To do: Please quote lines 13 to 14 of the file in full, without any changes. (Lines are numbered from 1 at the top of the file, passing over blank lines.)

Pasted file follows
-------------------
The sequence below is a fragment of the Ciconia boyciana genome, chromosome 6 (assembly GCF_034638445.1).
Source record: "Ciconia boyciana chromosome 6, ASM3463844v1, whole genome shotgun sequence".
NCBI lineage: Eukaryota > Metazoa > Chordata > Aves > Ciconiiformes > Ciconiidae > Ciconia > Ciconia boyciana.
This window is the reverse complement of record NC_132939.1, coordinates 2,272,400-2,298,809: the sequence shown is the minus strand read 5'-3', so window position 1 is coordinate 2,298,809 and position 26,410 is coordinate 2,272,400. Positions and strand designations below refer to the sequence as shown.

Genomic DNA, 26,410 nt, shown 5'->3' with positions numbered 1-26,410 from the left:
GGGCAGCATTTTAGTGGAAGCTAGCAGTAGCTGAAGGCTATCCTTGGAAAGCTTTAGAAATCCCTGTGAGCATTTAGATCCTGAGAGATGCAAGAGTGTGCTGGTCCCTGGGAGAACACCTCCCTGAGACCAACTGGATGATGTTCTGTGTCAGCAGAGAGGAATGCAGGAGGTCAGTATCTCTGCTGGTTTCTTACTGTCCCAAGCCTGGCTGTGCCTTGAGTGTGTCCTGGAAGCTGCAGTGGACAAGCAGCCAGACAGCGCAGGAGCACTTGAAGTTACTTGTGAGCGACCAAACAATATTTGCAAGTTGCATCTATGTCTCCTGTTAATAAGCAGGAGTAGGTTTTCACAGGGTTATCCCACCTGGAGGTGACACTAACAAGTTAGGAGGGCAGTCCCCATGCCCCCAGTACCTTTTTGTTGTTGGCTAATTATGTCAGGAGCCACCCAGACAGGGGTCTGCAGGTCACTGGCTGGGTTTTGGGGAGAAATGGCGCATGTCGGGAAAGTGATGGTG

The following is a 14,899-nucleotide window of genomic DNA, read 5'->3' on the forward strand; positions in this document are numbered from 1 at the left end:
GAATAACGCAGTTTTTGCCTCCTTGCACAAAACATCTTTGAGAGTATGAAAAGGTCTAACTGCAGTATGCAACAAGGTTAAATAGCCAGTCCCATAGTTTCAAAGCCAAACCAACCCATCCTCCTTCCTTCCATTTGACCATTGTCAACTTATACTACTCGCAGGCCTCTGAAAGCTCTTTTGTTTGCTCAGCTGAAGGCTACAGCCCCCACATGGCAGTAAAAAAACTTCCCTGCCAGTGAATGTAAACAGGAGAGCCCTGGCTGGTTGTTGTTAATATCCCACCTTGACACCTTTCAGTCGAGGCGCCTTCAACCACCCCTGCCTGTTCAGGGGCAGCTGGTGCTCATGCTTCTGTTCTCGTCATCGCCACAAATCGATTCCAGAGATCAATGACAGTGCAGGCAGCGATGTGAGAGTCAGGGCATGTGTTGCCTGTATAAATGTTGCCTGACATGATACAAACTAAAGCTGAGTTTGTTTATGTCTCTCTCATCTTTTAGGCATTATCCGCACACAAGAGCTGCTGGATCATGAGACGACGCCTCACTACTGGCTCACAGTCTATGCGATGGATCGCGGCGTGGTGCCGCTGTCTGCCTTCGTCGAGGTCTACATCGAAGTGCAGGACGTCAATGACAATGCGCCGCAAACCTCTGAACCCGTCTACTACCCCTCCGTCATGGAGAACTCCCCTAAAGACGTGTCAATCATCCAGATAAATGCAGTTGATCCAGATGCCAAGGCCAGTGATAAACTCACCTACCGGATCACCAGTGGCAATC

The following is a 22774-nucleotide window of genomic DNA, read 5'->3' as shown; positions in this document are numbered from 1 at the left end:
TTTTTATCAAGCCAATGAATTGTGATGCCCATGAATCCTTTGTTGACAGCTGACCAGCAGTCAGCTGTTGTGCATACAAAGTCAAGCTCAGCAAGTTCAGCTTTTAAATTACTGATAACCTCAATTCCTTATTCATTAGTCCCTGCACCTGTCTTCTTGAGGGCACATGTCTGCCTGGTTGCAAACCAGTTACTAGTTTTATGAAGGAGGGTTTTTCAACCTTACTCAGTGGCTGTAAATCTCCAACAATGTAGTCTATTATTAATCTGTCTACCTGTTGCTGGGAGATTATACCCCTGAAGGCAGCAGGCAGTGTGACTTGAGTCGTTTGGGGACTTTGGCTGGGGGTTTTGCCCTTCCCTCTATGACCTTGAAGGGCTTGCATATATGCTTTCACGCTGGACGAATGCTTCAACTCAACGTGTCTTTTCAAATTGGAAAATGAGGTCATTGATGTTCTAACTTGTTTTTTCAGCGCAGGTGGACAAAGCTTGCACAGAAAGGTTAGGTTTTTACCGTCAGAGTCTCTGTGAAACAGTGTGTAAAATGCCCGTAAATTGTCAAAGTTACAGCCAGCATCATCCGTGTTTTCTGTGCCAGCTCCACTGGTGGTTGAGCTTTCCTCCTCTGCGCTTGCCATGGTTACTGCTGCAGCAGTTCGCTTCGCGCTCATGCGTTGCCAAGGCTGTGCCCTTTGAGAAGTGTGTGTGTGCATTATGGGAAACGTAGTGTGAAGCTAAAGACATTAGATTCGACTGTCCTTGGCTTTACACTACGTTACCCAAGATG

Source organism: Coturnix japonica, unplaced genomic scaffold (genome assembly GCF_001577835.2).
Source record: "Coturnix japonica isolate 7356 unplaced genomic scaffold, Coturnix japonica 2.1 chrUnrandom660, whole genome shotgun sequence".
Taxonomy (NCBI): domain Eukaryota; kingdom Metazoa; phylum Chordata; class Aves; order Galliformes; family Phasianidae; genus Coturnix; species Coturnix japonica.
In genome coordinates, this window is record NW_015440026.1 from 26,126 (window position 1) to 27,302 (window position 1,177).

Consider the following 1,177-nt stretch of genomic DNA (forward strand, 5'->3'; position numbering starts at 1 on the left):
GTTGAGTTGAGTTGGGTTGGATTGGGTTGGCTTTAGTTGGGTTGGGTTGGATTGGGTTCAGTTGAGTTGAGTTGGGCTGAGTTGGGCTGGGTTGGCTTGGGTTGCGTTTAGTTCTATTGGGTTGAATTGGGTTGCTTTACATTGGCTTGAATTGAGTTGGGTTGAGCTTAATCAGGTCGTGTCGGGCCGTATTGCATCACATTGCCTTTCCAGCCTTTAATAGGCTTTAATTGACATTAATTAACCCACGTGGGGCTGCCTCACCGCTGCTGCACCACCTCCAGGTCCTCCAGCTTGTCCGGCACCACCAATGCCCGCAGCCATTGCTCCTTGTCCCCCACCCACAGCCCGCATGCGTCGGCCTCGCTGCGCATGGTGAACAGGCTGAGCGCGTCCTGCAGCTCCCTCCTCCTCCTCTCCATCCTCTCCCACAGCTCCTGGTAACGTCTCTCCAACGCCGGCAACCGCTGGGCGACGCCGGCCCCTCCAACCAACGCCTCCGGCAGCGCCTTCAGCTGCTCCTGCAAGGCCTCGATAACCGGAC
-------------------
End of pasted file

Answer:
Taxonomy (NCBI): domain Eukaryota; kingdom Metazoa; phylum Chordata; class Aves; order Galliformes; family Phasianidae; genus Coturnix; species Coturnix japonica.
In genome coordinates, this window is record NW_015440026.1 from 26,126 (window position 1) to 27,302 (window position 1,177).